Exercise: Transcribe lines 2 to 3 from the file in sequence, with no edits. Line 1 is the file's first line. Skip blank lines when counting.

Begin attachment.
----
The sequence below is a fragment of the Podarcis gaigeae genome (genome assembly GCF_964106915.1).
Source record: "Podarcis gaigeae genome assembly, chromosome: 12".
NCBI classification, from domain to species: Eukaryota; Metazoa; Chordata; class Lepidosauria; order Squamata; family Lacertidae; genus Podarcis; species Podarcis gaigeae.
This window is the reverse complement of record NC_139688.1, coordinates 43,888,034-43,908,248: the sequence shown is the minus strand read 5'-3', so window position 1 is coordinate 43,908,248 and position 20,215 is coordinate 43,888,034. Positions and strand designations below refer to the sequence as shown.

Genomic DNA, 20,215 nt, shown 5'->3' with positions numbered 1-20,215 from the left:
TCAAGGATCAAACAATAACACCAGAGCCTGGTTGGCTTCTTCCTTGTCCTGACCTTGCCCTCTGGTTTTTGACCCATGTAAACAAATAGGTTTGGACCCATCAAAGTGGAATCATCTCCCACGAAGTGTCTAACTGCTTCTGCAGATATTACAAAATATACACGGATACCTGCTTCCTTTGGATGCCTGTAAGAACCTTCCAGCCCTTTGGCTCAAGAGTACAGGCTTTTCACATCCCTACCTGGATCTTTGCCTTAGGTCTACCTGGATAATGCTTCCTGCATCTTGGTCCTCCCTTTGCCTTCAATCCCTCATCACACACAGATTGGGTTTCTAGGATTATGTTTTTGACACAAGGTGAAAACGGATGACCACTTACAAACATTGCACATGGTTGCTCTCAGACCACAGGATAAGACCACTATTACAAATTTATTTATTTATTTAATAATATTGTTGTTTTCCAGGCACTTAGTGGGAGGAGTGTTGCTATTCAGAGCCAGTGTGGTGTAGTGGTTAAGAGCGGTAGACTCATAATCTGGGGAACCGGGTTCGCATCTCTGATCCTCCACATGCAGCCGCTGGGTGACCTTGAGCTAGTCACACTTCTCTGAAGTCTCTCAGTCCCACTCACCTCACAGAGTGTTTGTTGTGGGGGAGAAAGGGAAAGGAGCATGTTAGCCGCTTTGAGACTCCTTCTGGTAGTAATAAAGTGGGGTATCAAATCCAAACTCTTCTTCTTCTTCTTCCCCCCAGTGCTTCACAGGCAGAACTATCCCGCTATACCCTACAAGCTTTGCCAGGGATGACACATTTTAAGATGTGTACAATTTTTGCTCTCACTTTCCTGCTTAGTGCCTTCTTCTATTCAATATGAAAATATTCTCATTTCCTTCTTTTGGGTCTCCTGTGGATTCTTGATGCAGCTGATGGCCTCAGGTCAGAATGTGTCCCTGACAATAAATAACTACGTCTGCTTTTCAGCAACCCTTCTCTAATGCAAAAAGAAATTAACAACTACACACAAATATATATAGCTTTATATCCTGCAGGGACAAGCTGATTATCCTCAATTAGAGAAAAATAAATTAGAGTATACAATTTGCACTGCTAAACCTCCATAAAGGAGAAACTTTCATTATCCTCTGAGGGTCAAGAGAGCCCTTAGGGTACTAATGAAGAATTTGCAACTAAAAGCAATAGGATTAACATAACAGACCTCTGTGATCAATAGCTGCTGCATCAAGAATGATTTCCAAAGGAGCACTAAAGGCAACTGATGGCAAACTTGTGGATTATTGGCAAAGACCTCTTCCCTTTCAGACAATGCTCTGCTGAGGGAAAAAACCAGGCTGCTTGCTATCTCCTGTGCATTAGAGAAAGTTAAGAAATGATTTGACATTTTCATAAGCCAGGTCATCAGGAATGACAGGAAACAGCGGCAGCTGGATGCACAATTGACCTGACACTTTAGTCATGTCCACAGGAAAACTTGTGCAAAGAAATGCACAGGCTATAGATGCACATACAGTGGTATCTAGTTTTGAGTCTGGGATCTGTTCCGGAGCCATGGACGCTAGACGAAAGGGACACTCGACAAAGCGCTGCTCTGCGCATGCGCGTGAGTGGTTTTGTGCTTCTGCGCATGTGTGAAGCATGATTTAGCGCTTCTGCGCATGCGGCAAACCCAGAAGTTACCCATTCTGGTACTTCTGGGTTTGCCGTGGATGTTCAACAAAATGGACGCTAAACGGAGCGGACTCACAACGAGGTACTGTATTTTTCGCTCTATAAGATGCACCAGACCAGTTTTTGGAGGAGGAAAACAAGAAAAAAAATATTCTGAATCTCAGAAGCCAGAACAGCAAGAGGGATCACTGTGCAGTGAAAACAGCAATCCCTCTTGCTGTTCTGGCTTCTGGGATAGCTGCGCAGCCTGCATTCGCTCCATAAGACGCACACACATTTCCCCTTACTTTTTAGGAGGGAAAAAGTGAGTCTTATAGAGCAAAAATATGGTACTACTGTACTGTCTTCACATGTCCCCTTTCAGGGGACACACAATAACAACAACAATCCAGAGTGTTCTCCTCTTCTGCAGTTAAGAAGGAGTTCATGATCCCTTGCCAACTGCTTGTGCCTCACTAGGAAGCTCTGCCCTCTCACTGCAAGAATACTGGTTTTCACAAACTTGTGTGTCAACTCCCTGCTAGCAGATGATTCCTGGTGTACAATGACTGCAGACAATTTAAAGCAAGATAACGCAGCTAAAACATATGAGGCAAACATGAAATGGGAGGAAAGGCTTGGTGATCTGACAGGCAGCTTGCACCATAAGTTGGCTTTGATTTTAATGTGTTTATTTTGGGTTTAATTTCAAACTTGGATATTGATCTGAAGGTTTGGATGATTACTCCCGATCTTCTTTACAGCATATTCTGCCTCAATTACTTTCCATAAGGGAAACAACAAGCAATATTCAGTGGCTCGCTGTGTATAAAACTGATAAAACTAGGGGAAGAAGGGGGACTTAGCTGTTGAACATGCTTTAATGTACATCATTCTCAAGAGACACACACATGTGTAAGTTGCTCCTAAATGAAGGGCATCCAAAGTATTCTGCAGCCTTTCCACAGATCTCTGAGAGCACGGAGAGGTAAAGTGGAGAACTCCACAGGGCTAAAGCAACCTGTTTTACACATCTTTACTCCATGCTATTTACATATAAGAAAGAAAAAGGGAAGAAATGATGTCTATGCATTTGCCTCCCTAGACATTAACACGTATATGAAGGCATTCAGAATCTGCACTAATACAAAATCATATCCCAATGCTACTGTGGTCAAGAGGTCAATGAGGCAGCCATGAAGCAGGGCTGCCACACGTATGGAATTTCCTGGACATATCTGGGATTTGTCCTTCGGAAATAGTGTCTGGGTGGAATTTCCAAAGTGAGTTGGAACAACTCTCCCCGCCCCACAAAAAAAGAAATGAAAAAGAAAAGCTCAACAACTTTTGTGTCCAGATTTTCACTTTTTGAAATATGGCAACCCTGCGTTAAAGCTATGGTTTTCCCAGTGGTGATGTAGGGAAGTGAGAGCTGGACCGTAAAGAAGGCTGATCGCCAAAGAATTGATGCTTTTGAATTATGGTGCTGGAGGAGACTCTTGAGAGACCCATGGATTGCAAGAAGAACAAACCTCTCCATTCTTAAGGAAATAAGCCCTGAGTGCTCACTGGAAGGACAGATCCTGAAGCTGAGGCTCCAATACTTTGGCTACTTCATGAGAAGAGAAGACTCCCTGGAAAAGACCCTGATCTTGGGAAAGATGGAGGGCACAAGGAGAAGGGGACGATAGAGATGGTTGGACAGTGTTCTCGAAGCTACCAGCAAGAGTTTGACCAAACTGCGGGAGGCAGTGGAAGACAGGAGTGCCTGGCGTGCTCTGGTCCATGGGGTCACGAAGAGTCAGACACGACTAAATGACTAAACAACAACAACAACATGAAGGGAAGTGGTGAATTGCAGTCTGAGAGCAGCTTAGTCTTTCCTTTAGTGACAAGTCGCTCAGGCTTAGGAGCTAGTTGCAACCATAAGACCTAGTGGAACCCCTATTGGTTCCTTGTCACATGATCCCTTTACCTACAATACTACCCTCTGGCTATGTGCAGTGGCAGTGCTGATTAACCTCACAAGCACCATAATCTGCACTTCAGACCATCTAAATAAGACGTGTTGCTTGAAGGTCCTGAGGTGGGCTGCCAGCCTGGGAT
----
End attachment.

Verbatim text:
Source record: "Podarcis gaigeae genome assembly, chromosome: 12".
NCBI classification, from domain to species: Eukaryota; Metazoa; Chordata; class Lepidosauria; order Squamata; family Lacertidae; genus Podarcis; species Podarcis gaigeae.